MIAMI — Alex Smith didn’t get the Kansas City Chiefs to the Super Bowl as their quarterback. Not officially, at least. But as the Chiefs prepare to make their first Super Bowl appearance in 50 years Sunday when they face the San Francisco 49ers, they are convinced that Smith played a meaningful role in getting them here. That came through the one-year NFL quarterbacking apprenticeship that Patrick Mahomes, as a prized rookie in 2017, served under Smith.

“Alex Smith was great for Patrick,” Chiefs Coach Andy Reid said. “Alex Smith is a great person and a great player. I wish I would have had him when he was young. I got him when he was a little bit older.”

Mahomes’s rookie season was spent as Smith’s backup with the Chiefs. As he waited his turn to play, he watched how Smith went about his business. He soaked up information. It went so well that Mahomes, after Smith was traded to the Washington Redskins, was the league’s MVP last season as a second-year pro. He has the Chiefs in the Super Bowl in Year 3.

“I attribute a lot of my early success to Alex, the way he was able to be a pro every single day and the way he was able to go about not only being a great football player but a great human being,” Mahomes said. “It showed me a ton. I learned a lot about how to read coverages and blitzes from him. He gave me a blueprint of how to go about a week and preparing yourself. It showed me how to have success at an early point in my career that I don’t think I would have gotten anywhere else.”

When the Chiefs beat the Tennessee Titans in the AFC championship game, the text messages flew back and forth between Smith and members of the Chiefs organization. Smith texted his congratulations and his admiration about what Mahomes had done. Those with the Chiefs, even while celebrating their victory, texted Smith that his role in all of it was not forgotten and that they remained appreciative. Those sentiments still are being expressed by the Chiefs during Super Bowl week.

“I think it meant a lot,” offensive coordinator Eric Bieniemy said. “I mean, what better way? I remember when I came in the league, that’s how it used to be. Draft a quarterback. You had a veteran in there that helped the process. And it wasn’t that Alex was taking him by the arm and saying, ‘Hey, you’ve got to come with me.’ No, it was just his attitude and his approach to coming to work every single day.”

Mahomes has astonishing ability. The Chiefs knew that when they traded up to take Mahomes 10th in the 2017 draft out of Texas Tech, and his practice-field exploits during his rookie year showed the Chiefs he was even better than they had suspected. But it was through Smith, the Chiefs say, that Mahomes learned how to conduct himself as a pro.

“Alex came to work early every day,” Bieniemy said. “Alex studied. He took, I mean, immaculate notes. He stayed late. He took care of his body. So what better role model for Pat to have in the building with him, to learn what it takes to become a professional?”

Reid, known around the league as a master of developing quarterbacks, called the situation “perfect” and joked that Mahomes could not have paid Smith enough for such an NFL tutorial. He also said he never asked Smith to play a mentoring role for Mahomes, the player drafted to take his job in Kansas City.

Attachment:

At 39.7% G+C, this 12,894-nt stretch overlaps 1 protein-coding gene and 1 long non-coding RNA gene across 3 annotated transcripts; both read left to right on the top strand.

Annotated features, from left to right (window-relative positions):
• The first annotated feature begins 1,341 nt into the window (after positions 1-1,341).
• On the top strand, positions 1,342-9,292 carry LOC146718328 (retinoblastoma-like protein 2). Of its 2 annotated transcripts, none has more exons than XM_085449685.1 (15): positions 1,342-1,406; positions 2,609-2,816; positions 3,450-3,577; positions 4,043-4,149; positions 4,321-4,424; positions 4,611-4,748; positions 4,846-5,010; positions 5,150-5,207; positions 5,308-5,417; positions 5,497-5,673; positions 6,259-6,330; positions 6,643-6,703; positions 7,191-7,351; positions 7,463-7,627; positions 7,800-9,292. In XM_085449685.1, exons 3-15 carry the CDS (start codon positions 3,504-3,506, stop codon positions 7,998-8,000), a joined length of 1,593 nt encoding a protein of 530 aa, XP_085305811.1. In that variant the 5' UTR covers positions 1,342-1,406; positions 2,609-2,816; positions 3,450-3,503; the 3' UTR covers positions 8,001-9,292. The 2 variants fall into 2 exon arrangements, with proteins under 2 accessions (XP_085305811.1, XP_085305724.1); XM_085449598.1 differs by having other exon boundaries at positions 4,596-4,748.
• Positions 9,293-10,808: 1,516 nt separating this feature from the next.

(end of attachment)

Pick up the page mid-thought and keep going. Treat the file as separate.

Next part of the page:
“He just did that,” Reid said. “That’s the kind of guy he is.”

But Mahomes was told to be certain that he learned from Smith.

“Alex had been a professional for a long time,” said Chiefs quarterbacks coach Mike Kafka, who was an offensive quality control coach in 2017. “He was a smart, precise, regimented person. For any young quarterback, that’s a great system to walk into, with Alex’s approach. So of course everyone was telling Pat, ‘You need to watch him operate.’ And he did. He put in the work, and he made sure that whatever he did on a weekly basis mirrored what Alex did.”

With his NFL career on hold after the gruesome leg injury he suffered in 2018, Smith did not respond to an interview request through the Redskins.

Mahomes has become the complete package, with maturity and sound work habits to go with his otherworldly talent. Reid now calls Mahomes the team’s unquestioned leader. In 2017, he was a willing learner.

“Alex did a phenomenal job taking him under his wing,” Kafka said. “And then Pat was a sponge. Pat walked around, followed him wherever he went. Pat tried to emulate what Alex did and put his own twist on it and was himself. He wasn’t trying to be Alex. He was just trying to learn from Alex and apply that to his game.”

The way of today’s NFL is that quarterbacks chosen early in the draft tend to play sooner rather than later. This was an unusual circumstance. Smith still was playing well and even was mentioned early in the 2017 season as an MVP candidate.

“I never thought it was awkward,” Kafka said. “That’s a testament to Alex being a professional, being a true pro, not letting those things affect him, doing his job at a really high level. I mean, at one point he was under MVP consideration. He was playing phenomenal football.”

Mahomes’s first start came in the 2017 regular season finale, with the Chiefs locked into their playoff seeding. He threw for 284 yards in a narrow triumph at Denver, and suddenly the rest of the football-watching world knew what the Chiefs knew: Mahomes was on his way to NFL superstardom.

“I think each day, each week, he got a little bit better,” Kafka said. “He started seeing things a little bit clearer. Once he got to that Week [17] when he played against Denver, he had built up and gotten better and better and better each week. So he went out and played and was able to display the things that he had built on over that 16-week season.”